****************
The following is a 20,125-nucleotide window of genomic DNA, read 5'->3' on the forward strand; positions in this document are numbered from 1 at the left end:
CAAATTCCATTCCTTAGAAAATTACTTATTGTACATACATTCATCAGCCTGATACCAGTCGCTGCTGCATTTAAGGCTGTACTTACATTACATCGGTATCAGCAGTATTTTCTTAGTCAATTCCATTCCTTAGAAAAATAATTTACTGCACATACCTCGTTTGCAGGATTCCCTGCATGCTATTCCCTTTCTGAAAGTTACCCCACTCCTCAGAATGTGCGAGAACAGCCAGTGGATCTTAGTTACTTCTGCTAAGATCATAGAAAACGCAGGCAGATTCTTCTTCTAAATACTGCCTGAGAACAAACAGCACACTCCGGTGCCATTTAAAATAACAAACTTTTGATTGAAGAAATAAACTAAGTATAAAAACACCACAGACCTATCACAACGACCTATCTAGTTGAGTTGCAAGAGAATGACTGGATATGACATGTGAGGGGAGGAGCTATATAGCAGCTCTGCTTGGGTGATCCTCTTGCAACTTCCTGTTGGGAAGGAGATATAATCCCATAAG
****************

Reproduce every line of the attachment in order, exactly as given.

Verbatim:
The following is a 20,125-nucleotide window of genomic DNA, read 5'->3' on the forward strand; positions in this document are numbered from 1 at the left end:
CAAATTCCATTCCTTAGAAAATTACTTATTGTACATACATTCATCAGCCTGATACCAGTCGCTGCTGCATTTAAGGCTGTACTTACATTACATCGGTATCAGCAGTATTTTCTTAGTCAATTCCATTCCTTAGAAAAATAATTTACTGCACATACCTCGTTTGCAGGATTCCCTGCATGCTATTCCCTTTCTGAAAGTTACCCCACTCCTCAGAATGTGCGAGAACAGCCAGTGGATCTTAGTTACTTCTGCTAAGATCATAGAAAACGCAGGCAGATTCTTCTTCTAAATACTGCCTGAGAACAAACAGCACACTCCGGTGCCATTTAAAATAACAAACTTTTGATTGAAGAAATAAACTAAGTATAAAAACACCACAGACCTATCACAACGACCTATCTAGTTGAGTTGCAAGAGAATGACTGGATATGACATGTGAGGGGAGGAGCTATATAGCAGCTCTGCTTGGGTGATCCTCTTGCAACTTCCTGTTGGGAAGGAGATATAATCCCATAAG